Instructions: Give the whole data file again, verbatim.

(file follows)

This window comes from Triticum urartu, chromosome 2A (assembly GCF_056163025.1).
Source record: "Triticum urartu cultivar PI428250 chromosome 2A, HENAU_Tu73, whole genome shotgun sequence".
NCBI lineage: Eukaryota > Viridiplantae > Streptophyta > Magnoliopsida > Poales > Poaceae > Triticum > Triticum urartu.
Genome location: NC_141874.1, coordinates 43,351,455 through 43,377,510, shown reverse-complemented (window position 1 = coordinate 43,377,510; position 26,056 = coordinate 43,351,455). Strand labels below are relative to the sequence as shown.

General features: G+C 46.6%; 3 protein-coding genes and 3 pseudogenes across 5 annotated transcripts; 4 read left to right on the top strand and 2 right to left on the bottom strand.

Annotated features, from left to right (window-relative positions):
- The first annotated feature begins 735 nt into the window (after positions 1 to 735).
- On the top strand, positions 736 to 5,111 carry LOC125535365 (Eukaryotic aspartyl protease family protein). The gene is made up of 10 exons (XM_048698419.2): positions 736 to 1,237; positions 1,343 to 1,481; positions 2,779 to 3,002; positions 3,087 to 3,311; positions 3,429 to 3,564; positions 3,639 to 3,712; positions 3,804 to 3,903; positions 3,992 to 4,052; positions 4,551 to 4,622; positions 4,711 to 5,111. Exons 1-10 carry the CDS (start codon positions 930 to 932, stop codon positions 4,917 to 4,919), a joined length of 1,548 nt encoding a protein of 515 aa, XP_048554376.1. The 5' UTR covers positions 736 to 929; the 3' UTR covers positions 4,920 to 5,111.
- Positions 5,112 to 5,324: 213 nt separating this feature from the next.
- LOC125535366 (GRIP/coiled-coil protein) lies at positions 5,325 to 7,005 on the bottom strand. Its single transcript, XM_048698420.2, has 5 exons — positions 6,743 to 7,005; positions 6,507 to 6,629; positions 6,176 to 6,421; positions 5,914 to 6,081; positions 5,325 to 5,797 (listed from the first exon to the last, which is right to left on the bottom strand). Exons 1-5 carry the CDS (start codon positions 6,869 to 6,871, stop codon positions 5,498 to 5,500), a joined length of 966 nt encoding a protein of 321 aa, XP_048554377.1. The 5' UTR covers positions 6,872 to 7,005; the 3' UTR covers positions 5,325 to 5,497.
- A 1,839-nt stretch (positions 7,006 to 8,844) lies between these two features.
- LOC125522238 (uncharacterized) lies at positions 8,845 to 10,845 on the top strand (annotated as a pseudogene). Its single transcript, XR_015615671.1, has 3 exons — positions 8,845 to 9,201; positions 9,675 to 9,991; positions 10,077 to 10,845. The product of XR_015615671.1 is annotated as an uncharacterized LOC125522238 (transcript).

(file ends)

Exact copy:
This window comes from Triticum urartu, chromosome 2A (assembly GCF_056163025.1).
Source record: "Triticum urartu cultivar PI428250 chromosome 2A, HENAU_Tu73, whole genome shotgun sequence".
NCBI lineage: Eukaryota > Viridiplantae > Streptophyta > Magnoliopsida > Poales > Poaceae > Triticum > Triticum urartu.
Genome location: NC_141874.1, coordinates 43,351,455 through 43,377,510, shown reverse-complemented (window position 1 = coordinate 43,377,510; position 26,056 = coordinate 43,351,455). Strand labels below are relative to the sequence as shown.

General features: G+C 46.6%; 3 protein-coding genes and 3 pseudogenes across 5 annotated transcripts; 4 read left to right on the top strand and 2 right to left on the bottom strand.

Annotated features, from left to right (window-relative positions):
- The first annotated feature begins 735 nt into the window (after positions 1 to 735).
- On the top strand, positions 736 to 5,111 carry LOC125535365 (Eukaryotic aspartyl protease family protein). The gene is made up of 10 exons (XM_048698419.2): positions 736 to 1,237; positions 1,343 to 1,481; positions 2,779 to 3,002; positions 3,087 to 3,311; positions 3,429 to 3,564; positions 3,639 to 3,712; positions 3,804 to 3,903; positions 3,992 to 4,052; positions 4,551 to 4,622; positions 4,711 to 5,111. Exons 1-10 carry the CDS (start codon positions 930 to 932, stop codon positions 4,917 to 4,919), a joined length of 1,548 nt encoding a protein of 515 aa, XP_048554376.1. The 5' UTR covers positions 736 to 929; the 3' UTR covers positions 4,920 to 5,111.
- Positions 5,112 to 5,324: 213 nt separating this feature from the next.
- LOC125535366 (GRIP/coiled-coil protein) lies at positions 5,325 to 7,005 on the bottom strand. Its single transcript, XM_048698420.2, has 5 exons — positions 6,743 to 7,005; positions 6,507 to 6,629; positions 6,176 to 6,421; positions 5,914 to 6,081; positions 5,325 to 5,797 (listed from the first exon to the last, which is right to left on the bottom strand). Exons 1-5 carry the CDS (start codon positions 6,869 to 6,871, stop codon positions 5,498 to 5,500), a joined length of 966 nt encoding a protein of 321 aa, XP_048554377.1. The 5' UTR covers positions 6,872 to 7,005; the 3' UTR covers positions 5,325 to 5,497.
- A 1,839-nt stretch (positions 7,006 to 8,844) lies between these two features.
- LOC125522238 (uncharacterized) lies at positions 8,845 to 10,845 on the top strand (annotated as a pseudogene). Its single transcript, XR_015615671.1, has 3 exons — positions 8,845 to 9,201; positions 9,675 to 9,991; positions 10,077 to 10,845. The product of XR_015615671.1 is annotated as an uncharacterized LOC125522238 (transcript).